This is not to say that all gifts are bad, or that this young lady couldn’t grow up well adjusted. We can always overcome entitlement. But why put this on our children?
Unrealistic expectations create unhappiness. Despite the highest standard of living in human history, anxiety, depression, drug overdoses, and suicides are each at an all-time high. You see, modern unhappiness does not stem from lack of luxury. Having problems doesn’t cause unhappiness. It is that we expect not to have problems, or inconveniences, that causes unhappiness. The age of entitlement is the age of narcissism and sickeningly unrealistic expectations.
Compare the 21st-century American life to that of 99.9% of human history and you quickly realize we’ve all hit the lottery. In my last Friday Musing, I revealed the IHD Core Values. These then lead to the IHD Core Habits- the consistent actions that best prompt the self-discovery and self-mastery which pulls us towards greater passion and purpose. One of those habits is Meditation/Gratitude/Journaling. It is a broad habit that leaves a lot of room for individualization. Justin is a building a course on this topic, so I’ll not go into too much depth.
Today I just want to suggest you consider a daily gratitude practice. It could be the family says what they are grateful for at dinner each night, or a journal where you write down a gratitude each morning and evening. For those interested, I really enjoyed the 5-Minute Journal. Whatever your method, be consistent and be vivid.
“Life punishes the vague wish and rewards the specific ask.”
When I ask many students to take 5 minutes to write 3 things they are really grateful for, the majority will put their pen down within a minute. They’ve invariably noted the same, boring clichés with little impact: “I’m grateful for my family and my friends and that I have my health.” To these responses I might prompt: “What about your family are you grateful for?” To which I’d likely here the uninspiring: “They love me and take care of me and always try to cheer me up when I’m in a bad mood.” If we were to do this exercise every day for a month, they’d give me 3 or 4 variations of the same responses every day and benefit little from the exercise.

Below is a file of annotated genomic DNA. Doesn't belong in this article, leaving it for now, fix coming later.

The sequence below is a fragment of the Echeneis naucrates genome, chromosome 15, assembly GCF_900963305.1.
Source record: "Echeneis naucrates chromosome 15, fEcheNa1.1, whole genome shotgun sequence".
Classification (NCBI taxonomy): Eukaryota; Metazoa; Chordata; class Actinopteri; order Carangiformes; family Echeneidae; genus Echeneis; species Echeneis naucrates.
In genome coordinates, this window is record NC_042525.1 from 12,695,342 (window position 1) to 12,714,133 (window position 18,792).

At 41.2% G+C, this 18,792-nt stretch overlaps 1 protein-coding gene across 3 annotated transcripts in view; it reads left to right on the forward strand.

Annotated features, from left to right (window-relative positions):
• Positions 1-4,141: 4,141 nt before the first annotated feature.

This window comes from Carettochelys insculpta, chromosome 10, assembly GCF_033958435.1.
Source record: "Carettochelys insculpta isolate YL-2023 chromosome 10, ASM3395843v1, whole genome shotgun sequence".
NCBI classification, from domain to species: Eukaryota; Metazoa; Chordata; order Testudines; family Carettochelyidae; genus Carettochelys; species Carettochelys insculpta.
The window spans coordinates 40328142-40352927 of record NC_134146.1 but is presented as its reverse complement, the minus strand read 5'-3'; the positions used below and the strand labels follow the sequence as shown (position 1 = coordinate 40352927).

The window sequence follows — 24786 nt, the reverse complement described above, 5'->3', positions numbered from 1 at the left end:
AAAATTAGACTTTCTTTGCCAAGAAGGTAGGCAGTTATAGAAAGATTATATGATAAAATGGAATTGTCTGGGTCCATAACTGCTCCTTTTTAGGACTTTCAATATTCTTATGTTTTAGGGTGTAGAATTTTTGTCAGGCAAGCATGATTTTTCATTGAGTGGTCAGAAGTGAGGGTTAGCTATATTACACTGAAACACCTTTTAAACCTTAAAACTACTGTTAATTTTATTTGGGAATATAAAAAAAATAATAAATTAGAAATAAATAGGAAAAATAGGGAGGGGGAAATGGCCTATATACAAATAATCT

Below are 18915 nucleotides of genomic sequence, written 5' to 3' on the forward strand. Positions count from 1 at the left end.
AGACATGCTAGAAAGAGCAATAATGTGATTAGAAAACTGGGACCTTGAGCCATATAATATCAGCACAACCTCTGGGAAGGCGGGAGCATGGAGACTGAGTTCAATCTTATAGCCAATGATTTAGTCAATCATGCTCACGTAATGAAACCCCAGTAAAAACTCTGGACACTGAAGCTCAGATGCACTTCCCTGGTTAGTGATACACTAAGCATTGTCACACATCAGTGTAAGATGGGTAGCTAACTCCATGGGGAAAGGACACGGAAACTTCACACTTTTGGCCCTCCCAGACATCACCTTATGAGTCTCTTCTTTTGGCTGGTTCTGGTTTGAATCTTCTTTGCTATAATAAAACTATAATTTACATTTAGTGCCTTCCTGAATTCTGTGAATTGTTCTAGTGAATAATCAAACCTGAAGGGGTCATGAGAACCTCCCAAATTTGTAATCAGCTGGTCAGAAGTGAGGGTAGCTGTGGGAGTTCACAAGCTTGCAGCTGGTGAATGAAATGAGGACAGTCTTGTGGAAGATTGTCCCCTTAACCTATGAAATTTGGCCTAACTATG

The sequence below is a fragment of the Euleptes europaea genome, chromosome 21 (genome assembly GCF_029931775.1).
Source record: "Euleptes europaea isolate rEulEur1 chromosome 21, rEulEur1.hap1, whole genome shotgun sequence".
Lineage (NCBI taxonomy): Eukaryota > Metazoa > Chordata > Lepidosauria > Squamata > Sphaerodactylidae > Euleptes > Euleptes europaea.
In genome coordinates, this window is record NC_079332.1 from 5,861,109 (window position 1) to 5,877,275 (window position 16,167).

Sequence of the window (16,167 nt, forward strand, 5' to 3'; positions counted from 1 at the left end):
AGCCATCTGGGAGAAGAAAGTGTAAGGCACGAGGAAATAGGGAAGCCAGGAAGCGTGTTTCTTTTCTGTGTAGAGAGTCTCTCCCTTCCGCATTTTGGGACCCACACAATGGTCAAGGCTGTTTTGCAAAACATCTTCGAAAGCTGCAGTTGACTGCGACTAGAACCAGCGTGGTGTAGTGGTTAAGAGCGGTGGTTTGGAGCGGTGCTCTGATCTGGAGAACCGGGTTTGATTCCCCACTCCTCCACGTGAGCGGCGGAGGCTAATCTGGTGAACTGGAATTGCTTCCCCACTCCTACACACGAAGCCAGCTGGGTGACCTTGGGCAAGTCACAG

We get so much more from digging- allowing ourselves to struggle to think of something original and vivid. Allow me to demonstrate a gratitude I wrote this week: “I am grateful for my father’s passion for learning and the willpower that he conveyed to me through evening trivia sessions and a spirit of play in all our family work projects. I’m so grateful for the memory of him cracking jokes and making fools of us all as we volunteered at the concession stand for my brother’s football team. I am grateful for the shared interests we still have that bond us and allow us such interesting phone conversations, like this past weekend when we discussed the books Tribe and Sapiens. I’m grateful for the time he invested proofing my high-school papers to push me towards better writing so that I felt confident and empowered to do the thing I love most. I’m grateful for him modeling the ability to let go of work and appreciate the simple things from time to time.
It is all very stream of consciousness, but it is only for you. “Trade your expectations for appreciation and your whole world changes in an instant.”